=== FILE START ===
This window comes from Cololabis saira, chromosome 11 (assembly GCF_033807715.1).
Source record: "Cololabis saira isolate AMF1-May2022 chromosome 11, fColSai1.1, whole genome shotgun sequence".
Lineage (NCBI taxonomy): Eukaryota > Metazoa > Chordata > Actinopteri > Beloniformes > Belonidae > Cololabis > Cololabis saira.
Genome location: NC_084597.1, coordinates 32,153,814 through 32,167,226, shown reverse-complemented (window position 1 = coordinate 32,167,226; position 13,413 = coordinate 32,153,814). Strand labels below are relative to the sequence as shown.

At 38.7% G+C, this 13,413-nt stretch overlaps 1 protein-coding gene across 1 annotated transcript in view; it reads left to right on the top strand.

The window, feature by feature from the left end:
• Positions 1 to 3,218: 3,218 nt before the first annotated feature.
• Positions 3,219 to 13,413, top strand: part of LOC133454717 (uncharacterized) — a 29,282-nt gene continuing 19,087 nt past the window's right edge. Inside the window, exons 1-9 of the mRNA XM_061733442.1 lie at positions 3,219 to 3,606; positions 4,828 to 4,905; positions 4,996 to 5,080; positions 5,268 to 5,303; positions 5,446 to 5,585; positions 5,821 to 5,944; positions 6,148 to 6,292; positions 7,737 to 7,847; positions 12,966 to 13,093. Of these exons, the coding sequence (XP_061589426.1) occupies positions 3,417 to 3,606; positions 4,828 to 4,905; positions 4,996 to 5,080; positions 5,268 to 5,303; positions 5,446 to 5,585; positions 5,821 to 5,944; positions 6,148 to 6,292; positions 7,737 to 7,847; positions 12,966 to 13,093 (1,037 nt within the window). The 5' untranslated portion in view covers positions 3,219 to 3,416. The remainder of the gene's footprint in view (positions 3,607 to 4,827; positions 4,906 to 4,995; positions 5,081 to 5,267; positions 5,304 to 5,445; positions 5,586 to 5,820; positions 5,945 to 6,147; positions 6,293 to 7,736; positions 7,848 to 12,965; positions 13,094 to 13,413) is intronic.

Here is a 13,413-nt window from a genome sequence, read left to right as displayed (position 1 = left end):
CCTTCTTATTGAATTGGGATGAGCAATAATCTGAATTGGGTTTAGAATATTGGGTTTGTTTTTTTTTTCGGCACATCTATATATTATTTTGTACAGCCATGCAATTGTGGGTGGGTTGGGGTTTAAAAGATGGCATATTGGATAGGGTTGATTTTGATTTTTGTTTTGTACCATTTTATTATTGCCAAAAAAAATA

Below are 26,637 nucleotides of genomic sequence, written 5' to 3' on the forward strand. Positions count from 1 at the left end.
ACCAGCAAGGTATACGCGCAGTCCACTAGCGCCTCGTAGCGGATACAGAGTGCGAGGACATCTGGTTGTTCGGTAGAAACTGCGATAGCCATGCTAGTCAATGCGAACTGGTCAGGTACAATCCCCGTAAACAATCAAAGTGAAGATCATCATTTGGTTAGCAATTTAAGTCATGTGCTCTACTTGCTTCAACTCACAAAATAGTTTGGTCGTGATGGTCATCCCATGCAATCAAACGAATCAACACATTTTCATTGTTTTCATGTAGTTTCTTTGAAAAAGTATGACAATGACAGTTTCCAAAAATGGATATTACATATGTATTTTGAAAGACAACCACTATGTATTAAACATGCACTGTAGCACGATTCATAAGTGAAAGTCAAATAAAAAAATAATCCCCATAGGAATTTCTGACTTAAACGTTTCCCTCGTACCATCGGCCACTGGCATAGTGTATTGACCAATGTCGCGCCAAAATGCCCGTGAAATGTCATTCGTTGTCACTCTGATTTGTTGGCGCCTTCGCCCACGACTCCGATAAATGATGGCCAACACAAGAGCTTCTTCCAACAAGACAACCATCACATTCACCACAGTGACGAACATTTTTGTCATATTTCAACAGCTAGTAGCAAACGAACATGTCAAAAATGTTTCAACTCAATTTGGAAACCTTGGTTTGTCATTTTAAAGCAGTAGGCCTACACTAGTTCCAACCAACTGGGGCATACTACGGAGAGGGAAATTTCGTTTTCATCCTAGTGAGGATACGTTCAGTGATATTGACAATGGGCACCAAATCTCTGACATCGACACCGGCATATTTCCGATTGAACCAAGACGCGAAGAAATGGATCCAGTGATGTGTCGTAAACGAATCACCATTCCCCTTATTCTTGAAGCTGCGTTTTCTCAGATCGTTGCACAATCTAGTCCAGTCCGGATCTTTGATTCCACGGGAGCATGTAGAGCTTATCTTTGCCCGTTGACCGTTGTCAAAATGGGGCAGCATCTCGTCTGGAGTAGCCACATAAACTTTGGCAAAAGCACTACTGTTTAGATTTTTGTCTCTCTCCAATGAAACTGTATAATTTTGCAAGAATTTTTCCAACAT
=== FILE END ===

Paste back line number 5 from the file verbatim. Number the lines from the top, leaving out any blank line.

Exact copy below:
At 38.7% G+C, this 13,413-nt stretch overlaps 1 protein-coding gene across 1 annotated transcript in view; it reads left to right on the top strand.